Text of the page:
German Art Hoarder in Talks With Six People Over Nazi-looted Paintings

A website launched by German art collector Cornelius Gurlitt reveals ongoing talks with individuals claiming ownership of works in his hoarded collection.

Ofer Aderet
Ofer Aderet
Ofer Aderet
Ofer Aderet

Cornelius Gurlitt, the German art collector suspected of possessing works of art stolen from Jews by the Nazis, is conducting talks with six private individuals who claim that works in his collection were previously owned by their families.

The parties are discussing the following works: “Sitting Woman” by Matisse; “Two Riders on the Beach” by Max Liebermann; two works by Otto Dix; and a collection of works that were owned by Dr. Fritz Glaser of Dresden.

Gurlitt’s associates provided no further information about the nature of the contacts.

These details appeared on a new website launched this week by Gurlitt’s attorneys and advisers. On the site, Gurlitt’s attorneys invite people to turn to them directly concerning works suspected as stolen and which are in the collection.

On the home page of the website, there is a letter signed by Gurlitt, dated Sunday. “So much has happened in recent weeks and months, and is still happening. I want only to live in peace and tranquillity with my pictures,” he wrote.

The website reveals that Gurlitt, who initially was presented as an elderly loner and eccentric, is well represented by a public relations agent, an attorney and adviser, who are conducting the battle for public opinion on his behalf, in advance of the possibility that he will stand trial or be asked to return some of the works that were confiscated from his Munich and Salzburg homes by the authorities.

Gurlitt’s associates point an accusing finger at Germany, writing that the government there is discriminating against Gurlitt because it is not taking action against museums and collectors in possession of other works that are most probably stolen.

Gurlitt’s attorney, Dr. Hannes Hartung, wrote that in Germany there are many collectors, both public and private, and the odds that part of their collections were stolen are greater than with Gurlitt’s collection. He protested that no steps have been taken against these collections and the museum directors responsible for them.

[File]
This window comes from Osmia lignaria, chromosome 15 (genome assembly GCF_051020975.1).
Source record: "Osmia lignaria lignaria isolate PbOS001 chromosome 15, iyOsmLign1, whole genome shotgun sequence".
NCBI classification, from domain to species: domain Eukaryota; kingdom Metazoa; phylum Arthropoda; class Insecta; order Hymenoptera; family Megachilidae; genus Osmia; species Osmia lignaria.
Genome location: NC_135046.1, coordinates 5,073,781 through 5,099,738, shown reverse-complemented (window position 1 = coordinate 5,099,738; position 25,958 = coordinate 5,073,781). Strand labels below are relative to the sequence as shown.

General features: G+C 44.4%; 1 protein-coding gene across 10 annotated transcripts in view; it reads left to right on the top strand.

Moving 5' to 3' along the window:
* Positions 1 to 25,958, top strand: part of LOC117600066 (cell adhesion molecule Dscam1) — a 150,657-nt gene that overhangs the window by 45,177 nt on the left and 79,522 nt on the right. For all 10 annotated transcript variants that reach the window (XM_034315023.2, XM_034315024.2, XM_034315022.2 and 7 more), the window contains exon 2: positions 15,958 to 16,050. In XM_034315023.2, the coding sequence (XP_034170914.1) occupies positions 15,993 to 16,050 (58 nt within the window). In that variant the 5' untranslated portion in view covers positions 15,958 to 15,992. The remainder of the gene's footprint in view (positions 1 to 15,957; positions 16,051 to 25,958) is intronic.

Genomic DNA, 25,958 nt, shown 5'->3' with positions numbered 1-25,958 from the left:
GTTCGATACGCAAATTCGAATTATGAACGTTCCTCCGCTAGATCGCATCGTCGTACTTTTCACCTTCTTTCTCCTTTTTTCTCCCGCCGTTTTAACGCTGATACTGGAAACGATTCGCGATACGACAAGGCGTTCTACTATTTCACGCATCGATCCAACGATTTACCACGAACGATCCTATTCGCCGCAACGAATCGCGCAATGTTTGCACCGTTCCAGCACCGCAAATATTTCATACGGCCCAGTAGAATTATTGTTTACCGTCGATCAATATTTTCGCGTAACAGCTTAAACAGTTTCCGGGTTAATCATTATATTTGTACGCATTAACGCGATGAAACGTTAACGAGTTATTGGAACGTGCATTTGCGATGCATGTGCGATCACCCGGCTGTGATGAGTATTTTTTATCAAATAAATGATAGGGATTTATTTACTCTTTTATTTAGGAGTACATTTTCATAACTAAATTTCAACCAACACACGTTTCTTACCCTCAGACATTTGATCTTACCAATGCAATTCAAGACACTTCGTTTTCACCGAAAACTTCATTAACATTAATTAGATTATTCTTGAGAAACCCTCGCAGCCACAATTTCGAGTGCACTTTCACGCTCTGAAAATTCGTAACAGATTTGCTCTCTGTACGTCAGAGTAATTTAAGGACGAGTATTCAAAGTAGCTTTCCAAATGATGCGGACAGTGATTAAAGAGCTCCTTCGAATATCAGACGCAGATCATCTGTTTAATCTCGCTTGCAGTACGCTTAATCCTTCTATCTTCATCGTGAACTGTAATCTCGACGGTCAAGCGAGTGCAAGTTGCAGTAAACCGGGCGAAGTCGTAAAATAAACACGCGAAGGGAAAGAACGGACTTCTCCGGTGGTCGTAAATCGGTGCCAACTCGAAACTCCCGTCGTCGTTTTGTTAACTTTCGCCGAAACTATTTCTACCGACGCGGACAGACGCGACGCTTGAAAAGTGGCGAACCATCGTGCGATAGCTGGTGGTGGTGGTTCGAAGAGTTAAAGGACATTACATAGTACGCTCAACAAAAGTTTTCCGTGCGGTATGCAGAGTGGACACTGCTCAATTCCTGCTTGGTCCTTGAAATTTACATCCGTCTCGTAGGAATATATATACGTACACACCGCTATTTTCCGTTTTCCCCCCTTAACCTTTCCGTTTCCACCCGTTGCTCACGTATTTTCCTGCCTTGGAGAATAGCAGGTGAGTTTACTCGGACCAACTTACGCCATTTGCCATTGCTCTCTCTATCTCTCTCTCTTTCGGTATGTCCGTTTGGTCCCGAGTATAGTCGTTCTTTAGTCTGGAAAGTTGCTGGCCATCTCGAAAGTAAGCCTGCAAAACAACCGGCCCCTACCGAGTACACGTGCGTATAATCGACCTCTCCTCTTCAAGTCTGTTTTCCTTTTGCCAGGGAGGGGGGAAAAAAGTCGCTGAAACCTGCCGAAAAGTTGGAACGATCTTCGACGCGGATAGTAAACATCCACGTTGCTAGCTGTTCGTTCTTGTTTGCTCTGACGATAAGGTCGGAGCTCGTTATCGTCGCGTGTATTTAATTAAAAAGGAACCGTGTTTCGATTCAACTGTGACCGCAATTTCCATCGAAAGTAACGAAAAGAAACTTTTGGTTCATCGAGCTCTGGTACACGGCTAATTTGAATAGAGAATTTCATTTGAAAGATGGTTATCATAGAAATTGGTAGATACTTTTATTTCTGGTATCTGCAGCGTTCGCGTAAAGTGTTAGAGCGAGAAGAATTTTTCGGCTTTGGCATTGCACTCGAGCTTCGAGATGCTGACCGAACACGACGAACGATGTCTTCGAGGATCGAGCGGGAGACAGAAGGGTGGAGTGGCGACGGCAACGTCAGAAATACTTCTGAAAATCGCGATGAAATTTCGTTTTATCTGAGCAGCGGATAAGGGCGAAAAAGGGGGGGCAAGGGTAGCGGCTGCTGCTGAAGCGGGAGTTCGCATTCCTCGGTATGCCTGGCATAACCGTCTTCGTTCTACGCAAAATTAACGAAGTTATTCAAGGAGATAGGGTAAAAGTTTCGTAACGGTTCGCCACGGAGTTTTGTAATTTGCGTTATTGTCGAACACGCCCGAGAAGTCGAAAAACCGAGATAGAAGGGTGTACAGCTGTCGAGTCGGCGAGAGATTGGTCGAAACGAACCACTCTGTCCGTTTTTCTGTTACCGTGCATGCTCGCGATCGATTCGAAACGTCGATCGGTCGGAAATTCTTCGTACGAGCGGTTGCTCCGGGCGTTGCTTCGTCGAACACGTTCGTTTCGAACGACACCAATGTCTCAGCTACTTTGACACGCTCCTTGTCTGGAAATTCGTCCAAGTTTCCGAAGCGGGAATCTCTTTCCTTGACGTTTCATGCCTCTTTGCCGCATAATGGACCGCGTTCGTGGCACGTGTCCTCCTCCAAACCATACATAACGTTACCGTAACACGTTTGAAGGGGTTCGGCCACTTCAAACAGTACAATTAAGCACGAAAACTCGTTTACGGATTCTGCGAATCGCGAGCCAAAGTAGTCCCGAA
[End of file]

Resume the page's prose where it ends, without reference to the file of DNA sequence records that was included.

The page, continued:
The website also maintained that the problem of stolen art in German museums has been known for a long time, and that it is certain that there’s also a great deal of stolen art in private collections as well. The website claims that the number of stolen works in private and public collections is significantly higher than in Gurlitt’s cache.

However, Gurlitt admits that the collection confiscated from his Munich home includes works of uncertain provenance, which may have been stolen from Jews during World War II. According to the website, about 3 percent of the 1,280 confiscated works – about 40 pictures – are suspected of being stolen, and 380 of the works are so-called “degenerate art” – the Nazis’ term for paintings by the top modern artists, which they confiscated.

According to Gurlitt’s associates, these works were purchased or acquired legally, for the most part, by his father – art collector Hildebrand Gurlitt, who cooperated with the Nazis.

The authorities initially raided Gurlitt’s Munich home in 2011, where they uncovered numerous art treasures. A week ago, there was a further development to the story, which has stirred up the art world, the Jewish world and Germany. It transpired that Gurlitt also kept expensive works of art in his second home in Salzburg. On Gurlitt’s website, it was claimed that 60 works kept in his Austria home have been transferred to a safe place and are being handled by professionals. No further details about them were given.

Gurlitt’s website provides no information about contacts between his associates and the special team formed by the German government, which included experts, representatives of German government ministries and representatives of the Claims Conference.

"Two Riders on the Beach” by Max Liebermann, one of the works found in the Gurlitt hoard.Credit: AP
Henri Matisse's "Sitting Woman."Credit: AP

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